Wow, I really may need to get out of here.Register Today!
- by gloryfied Nov 2, '12Wow, a docctor snapped at me, for I/O not being documented, and unfortunate for me, I gave the woman her own cup of coffee. Too much cream I guess, cos she sure wasnt pleased.. What is with doctors, as for me I really cannot take it. Respect is really a two way street.
- Nov 2, '12 by Pepper The CatI don't understand. You think because you gave her a cup of coffee she should not be upset because something important was not documented proberly?
- Nov 2, '12 by gloryfiedhmmm, I guess yelling at me about something that has been happening for the past 3 days with other shifts is not my responsibility. I ws new with this patient, and all the orders werent being followed for the past 3 days by nurses or aides., and basically, she showed up on a day I was there and decided to check past history of charting, and took it out on me. I think no matter a situation, yelling gets nothing across. Her approach was totally uncalled for. and being a night shifter helping out on days, im not familiar with the docs, but i later learned, that is her norm, to talk down to others. I've prayed for everyone, even myself. Glory be to God. Amen.
- Nov 3, '12 by SaoirseRNOkay, the extra information is helpful. Sorry for implying your guilt in the lack of charting, but without details it sounded like you hadn't done the I&O yourself.
I see where the irritation on her part comes from, but agree fully that her approach toward you was uncalled for.
In that situation, I would say something along the lines of, "I agree that it is inappropriate that this was not charted. This is my first shift with this patient, and I can assure you that I will document the I&O accurately, and also speak to the next shift about it as well."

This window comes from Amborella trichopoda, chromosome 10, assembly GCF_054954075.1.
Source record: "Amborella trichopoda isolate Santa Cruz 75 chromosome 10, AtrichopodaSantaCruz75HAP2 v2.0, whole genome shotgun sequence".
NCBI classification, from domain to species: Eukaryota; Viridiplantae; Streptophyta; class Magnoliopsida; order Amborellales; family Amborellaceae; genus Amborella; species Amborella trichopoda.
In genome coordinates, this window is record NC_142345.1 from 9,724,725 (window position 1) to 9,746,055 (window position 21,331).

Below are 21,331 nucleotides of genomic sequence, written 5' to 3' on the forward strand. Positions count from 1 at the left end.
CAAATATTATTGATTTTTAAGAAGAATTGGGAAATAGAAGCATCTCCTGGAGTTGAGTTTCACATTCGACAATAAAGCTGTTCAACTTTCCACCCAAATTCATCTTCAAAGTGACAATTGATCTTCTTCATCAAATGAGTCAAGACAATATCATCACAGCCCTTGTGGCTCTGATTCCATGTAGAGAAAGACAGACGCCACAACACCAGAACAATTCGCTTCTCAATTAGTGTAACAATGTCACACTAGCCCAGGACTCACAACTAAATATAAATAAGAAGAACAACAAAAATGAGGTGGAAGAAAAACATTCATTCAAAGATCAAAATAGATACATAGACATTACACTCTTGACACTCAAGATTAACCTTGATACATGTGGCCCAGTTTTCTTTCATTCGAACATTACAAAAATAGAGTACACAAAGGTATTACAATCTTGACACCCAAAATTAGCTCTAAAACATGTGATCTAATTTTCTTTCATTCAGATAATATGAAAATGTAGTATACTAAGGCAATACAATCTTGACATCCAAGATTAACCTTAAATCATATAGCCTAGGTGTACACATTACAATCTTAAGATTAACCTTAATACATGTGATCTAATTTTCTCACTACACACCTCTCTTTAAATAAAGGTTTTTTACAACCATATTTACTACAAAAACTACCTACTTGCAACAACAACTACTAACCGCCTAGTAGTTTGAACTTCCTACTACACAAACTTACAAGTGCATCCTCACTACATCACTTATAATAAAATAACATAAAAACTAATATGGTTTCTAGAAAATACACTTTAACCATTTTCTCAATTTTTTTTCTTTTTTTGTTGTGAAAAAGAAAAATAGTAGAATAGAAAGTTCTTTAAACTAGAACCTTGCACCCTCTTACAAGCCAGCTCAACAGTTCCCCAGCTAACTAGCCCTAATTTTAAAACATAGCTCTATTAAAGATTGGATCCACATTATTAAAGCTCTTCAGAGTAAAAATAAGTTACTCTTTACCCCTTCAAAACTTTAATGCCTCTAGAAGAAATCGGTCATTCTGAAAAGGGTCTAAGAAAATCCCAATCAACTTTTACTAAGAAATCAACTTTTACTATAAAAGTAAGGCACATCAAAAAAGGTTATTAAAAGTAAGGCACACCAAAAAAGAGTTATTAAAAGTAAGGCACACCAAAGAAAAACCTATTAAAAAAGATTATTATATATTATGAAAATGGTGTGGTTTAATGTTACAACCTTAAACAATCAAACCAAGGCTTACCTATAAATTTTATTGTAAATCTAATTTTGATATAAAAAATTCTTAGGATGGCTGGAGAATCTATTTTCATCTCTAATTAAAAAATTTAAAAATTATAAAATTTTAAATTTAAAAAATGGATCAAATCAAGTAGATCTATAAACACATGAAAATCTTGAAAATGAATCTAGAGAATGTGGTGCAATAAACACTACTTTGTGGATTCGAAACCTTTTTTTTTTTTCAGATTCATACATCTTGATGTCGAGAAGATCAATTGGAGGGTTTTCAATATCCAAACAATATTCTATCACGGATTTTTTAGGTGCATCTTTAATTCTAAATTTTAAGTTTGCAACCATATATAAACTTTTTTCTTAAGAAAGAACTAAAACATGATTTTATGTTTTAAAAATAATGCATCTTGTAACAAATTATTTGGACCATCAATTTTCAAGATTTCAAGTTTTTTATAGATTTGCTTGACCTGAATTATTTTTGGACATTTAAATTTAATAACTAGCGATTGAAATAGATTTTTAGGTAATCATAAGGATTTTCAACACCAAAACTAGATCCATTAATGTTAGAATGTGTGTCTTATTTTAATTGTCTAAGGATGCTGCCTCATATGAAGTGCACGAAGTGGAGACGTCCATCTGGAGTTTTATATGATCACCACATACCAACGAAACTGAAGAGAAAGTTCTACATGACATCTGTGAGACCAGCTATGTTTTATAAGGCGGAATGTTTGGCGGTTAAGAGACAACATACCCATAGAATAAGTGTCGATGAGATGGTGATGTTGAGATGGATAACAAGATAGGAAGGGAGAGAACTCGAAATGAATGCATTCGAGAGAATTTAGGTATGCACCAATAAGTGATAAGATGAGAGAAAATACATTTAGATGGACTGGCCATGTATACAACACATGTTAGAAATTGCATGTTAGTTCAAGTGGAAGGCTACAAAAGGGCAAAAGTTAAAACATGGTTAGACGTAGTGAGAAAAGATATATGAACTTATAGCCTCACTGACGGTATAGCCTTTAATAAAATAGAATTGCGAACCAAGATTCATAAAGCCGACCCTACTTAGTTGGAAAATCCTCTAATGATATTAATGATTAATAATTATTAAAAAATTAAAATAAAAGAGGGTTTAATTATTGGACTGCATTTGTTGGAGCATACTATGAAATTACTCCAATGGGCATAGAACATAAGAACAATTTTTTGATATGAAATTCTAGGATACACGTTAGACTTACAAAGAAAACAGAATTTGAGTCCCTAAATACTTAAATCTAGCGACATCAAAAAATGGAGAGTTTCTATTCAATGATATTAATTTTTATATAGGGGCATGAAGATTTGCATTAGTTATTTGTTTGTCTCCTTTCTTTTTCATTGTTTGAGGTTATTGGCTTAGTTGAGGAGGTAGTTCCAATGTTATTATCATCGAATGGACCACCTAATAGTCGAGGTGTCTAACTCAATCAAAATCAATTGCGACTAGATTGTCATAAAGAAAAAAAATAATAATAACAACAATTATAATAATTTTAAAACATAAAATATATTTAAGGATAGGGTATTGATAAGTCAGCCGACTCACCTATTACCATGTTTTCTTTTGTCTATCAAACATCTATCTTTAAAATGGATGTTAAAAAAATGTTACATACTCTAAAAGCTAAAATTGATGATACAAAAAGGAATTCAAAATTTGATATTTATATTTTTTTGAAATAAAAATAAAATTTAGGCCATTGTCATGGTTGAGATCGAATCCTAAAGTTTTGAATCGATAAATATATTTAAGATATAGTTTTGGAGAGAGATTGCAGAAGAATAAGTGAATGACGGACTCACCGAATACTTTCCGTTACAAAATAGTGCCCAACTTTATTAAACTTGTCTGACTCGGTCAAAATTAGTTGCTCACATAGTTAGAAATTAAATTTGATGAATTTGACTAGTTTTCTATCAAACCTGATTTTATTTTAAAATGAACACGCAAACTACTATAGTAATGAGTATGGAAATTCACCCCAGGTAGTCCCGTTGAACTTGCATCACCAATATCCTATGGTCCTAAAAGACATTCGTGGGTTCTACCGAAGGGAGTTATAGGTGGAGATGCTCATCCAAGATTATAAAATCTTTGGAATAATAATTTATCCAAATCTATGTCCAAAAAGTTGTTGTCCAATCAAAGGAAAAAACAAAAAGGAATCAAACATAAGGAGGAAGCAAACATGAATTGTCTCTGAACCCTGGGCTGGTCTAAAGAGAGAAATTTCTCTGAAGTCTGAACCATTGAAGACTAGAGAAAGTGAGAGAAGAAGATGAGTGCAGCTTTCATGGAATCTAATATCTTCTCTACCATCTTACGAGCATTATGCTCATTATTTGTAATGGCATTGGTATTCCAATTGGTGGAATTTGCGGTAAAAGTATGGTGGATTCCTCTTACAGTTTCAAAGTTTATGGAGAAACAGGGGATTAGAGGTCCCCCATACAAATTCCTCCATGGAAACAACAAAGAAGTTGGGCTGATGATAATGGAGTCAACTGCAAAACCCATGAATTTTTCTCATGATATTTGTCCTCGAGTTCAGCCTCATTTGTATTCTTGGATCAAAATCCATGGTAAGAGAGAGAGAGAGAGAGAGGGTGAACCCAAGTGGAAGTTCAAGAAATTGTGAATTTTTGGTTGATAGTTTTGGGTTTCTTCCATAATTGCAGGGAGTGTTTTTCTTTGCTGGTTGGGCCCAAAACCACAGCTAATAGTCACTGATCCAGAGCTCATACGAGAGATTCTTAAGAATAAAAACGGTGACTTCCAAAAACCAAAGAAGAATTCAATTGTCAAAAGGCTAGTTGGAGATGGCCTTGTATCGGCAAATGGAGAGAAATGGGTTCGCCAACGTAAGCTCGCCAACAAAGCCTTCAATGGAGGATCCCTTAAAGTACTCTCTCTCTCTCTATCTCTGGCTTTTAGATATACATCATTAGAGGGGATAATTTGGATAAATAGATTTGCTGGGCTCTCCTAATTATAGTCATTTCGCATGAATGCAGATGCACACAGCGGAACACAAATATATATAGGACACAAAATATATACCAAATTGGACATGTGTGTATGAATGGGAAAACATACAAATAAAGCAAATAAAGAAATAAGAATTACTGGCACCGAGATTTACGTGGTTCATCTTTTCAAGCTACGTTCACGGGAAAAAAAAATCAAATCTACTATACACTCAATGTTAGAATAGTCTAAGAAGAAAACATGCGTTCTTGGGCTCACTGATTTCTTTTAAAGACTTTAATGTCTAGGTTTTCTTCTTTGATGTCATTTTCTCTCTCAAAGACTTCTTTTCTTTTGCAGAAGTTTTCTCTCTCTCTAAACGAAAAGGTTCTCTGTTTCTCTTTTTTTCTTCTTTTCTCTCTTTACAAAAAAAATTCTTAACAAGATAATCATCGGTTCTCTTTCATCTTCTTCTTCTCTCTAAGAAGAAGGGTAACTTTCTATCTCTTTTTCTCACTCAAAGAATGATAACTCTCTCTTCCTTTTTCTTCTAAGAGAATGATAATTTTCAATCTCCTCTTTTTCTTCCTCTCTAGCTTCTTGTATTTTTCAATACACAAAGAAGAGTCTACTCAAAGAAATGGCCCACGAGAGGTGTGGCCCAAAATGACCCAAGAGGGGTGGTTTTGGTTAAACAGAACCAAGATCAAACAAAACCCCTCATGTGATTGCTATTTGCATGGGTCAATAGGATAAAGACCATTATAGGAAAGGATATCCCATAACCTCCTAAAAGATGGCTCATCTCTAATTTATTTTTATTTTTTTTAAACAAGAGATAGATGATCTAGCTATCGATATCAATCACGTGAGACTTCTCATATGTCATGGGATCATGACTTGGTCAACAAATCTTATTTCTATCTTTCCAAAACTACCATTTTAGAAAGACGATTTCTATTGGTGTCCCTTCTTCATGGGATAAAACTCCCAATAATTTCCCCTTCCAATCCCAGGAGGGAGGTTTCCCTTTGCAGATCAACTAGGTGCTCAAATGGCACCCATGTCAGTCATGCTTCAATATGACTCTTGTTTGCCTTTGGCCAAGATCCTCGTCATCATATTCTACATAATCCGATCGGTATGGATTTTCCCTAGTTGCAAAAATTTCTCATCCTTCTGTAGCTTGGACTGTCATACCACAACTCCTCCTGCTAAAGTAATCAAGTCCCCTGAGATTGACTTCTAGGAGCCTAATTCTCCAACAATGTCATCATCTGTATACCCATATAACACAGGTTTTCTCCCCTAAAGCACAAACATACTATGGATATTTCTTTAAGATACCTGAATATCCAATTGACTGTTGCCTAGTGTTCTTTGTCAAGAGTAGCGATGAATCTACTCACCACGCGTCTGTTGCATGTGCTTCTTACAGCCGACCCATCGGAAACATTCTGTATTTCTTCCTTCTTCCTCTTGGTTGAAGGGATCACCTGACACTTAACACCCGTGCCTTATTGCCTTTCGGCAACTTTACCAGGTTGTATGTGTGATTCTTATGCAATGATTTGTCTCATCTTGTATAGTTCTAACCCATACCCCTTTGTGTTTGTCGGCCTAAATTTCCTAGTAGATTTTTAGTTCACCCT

- Nov 4, '12 by gloryfiedOnce again, my point here is not that I/O 's arent important, its that she yelled at a person new to the patient about charting that was not done 3 days ago from 3 previous shifts. I chart during my own shift, and have nothing to say regarding what others do during theirs unless it is critical orders, or is caught during report, and if she cared to know so much, she should have found out who were on those shifts and adress them. What would she have liked me to do, call or text each of everyone of them ( I dont even know them at all) and find out for her, by yelling at me. If I am being questioned of something I know nothing of, in a rude manner, I will have to defend myself. My mother already gave birth to me, I am no one else's little one to be addressed as such.
I am all for having a smooth breezy shift, every shift, but some times some people need to be tucked in to their place.Last edit by gloryfied on Nov 4, '12
- Dec 15, '12 by SionainnRNWow, you have quite the attitude don't you? I've had docs yell at me about something that's happened on a previous shift and you know what I did? I said I was sorry that it wasn't done and that I would make sure it was done on my shift and pass it along to the next shift. Do I have to accept the blame? Nope, but letting them know that you agree it was wrong usually works well and smooths feathers. If you're coming off this high and mighty on here when you have time to think about what you want to say, I can only imagine how dismissive and rude you come off in person.
- Dec 16, '12 by gloryfied@sionainnRN. LOL. Imagine how dismissive and rude i come off. That's something you can do.
Quite an anttitude I have? ermm, imagine that too. Go wild.
- Dec 17, '12 by AltraYou are absolutely correct that you cannot control the charting/care provided by others ... but you can control the situation you are in at the moment that it is occurring. If someone, anyone, raised their voice to me at work I would make every effort to nip that in the but and ask that they lower their voice so that we can have a productive discussion.
It may well be the case that this provider lacks interpersonal skills, or is just a *itch. But from what has been described here, she has come to the unit to see the patient, perhaps make a decision about discharge/transition of care ... but encounters a major missing piece of information she needs to make a decision. This affects patient care and outcomes ... and she has every right to be frustrated.